the napoleonic wars five-player [Updated October2005]  

2005 WBC Report  

 2006 Status: pending 2006 GM commitment

Ed Rothenheber, MD

2005 Champion


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Living Rules:

Event History
2003    Forrest Speck     67
2004    David Gantt     64
2005     Ed Rothenheber     50

Waterloo Event History
2003    BruceYoung     24
2004    Scott Moll     14

PBeM Event History
2005        68

 Laurels

Rank  Name              From  Last  Total
  1.  Bruce Young        SC    05     86
  2.  Ed Rothenheber     MD    05     66
  3.  David Gantt        SC    04     60
  4.  Scott Moll         VA    04     60
  5.  Forrest Speck      MD    03     60
  6.  John Emery         SC    05     54
  7.  Bryan Collars      SC    04     38
  8.  John Haas          PA    03     36
  9.  Scott Pfeiffer     SC    05     30
 10.  Francis Czawlytko  MD    05     24
 11.  Jason White        VA    04     24
 12.  Mark McCandless    CT    03     24
 13.  Josh Githens       SC    04     18
 14.  Henry Russell      PA    03     18
 15.  Charley Hickok     PA    04     17
 16.  Keith Wixson       NJ    04     16
 17.  James Eaton        LA    03     15
 18.  William Burch      MD    04     14
 19.  Steve Jansen       MD    05     12
 20.  Jesse Boomer       KS    04     12
 21.  George Young       UT    03     12
 22.  Ed Kendricks       UK    03      6
         

2005 Laurelists

Bruce Young, SC
2nd

Francis Czawlytko, MD
3rd

John Emery, SC
4th

Steve Jansen, MD
5th

Scott Pfeiffer, SC
6th


Past Winners

Forrest Speck, MD
2003

David Gantt, SC
2004


There's A Reason It's called The NAPOLEONIC Wars


If the 19 games played had anything in common at all it was that in almost every contest someone did something strange, unique or just plain outlandishly gutsy - and rarely with predictable results.

Take the old Nelsonian adage that "only a fool attacks a stone fort in a wooden ship." That came true in one game, where the entire British Navy boldly sailed into a Spanish port - and was completely annihilated, handing the French a sort of "Rule Francaise." The French hammered this advantage home not only by invading England, but by playing the Guerre du Course card when the British did not have so much as a single ship to go off hunting the commerce raiders.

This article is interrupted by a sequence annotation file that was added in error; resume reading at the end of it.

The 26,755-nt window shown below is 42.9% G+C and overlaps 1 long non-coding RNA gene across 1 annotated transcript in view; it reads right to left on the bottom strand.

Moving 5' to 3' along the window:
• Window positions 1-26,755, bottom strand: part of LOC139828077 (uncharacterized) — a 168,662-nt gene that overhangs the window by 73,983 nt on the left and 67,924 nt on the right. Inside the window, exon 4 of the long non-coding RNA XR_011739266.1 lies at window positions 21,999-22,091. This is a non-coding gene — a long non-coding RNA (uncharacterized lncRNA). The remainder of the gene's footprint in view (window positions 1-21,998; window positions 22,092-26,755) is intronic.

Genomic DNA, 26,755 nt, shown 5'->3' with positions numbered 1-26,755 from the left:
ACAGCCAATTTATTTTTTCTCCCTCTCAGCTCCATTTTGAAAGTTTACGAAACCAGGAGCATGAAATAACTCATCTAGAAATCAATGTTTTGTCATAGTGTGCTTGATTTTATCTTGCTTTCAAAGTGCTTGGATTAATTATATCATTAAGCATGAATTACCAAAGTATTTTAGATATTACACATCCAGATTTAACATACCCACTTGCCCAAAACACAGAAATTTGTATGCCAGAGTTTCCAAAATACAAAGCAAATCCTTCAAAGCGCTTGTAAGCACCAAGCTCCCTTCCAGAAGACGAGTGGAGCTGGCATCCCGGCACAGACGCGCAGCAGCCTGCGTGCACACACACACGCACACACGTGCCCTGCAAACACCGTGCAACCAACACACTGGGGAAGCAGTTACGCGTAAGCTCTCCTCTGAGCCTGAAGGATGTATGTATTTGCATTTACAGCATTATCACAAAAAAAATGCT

Then again, in another contest, the reverse happened. Yet another intrepid British admiral threw caution to the winds and tried the exact same tactic. He caught the entire Franco-Spanish Navy at anchor, and sank the lot of them. His reign of the sea was so great that he was able, with impunity, to move a Swedish Army from the Baltic to Barcelona over the course of several impulses - perhaps the first instance in the history of the game of a Swedish amphibious invasion in the Med.

Let us not forget the other grand Scandinavian adventures of the convention - notably the Danish defense of eastern Austria from the Turks. The Ottomans for their part in other games were frequently seen in Italy, southern France and at the gates of Moscow and at least once marching arm in arm with the Danes in invading Holy Mother Russia.

Despite occasional disasters such as the "Little Big Horn on the Danube" that overtook one ill-fated Napoleonic foray into Austria, overall honors in the convention went to the French, who won nine times. The British took five contests, the Russians four and the Austrians one. Although no Prussian victories were recorded, the sons of Blucher did come in second six times, and on at least two tables had the die roll for victory had the game ended.

The Russians played bride's maid eight times. Austria finished second three times, and the British did so twice.

At the end of the two heats, a contest of a different sort developed between two clubs: the fabled "Greenville Mafia" and the rather less coherent (er, organized) "Baltimore" boys -- a true band of old friends. Organizing the semifinals was much like doing a seating chart at a wedding, as both the Greenville and Baltimore boys did not want to compete directly with their fellow club members. Of the five tables in the semis, the Greenville club won two and the Baltimore band the other two. The win on the fifth table went to Ed Rothenberg who, not necessarily coincidentally, was an independent who belonged to neither club.

First Honors and wood went to Ed, who won as Russia in the final. Sixth was awarded to Scott Pfeiffer, whose fine showing had made him the first alternate, had one of the finalists been unable to play. Brian Mountford, who despite or perhaps because of his difficulties in playing Prussia and coming in last in his semifinal round, deserves special mention, as receiving the most votes for "Sportsmanship."

 GM      Mark McLaughlin  [3rd Year]   NA
   mgmprsm@discovernet.net   NA

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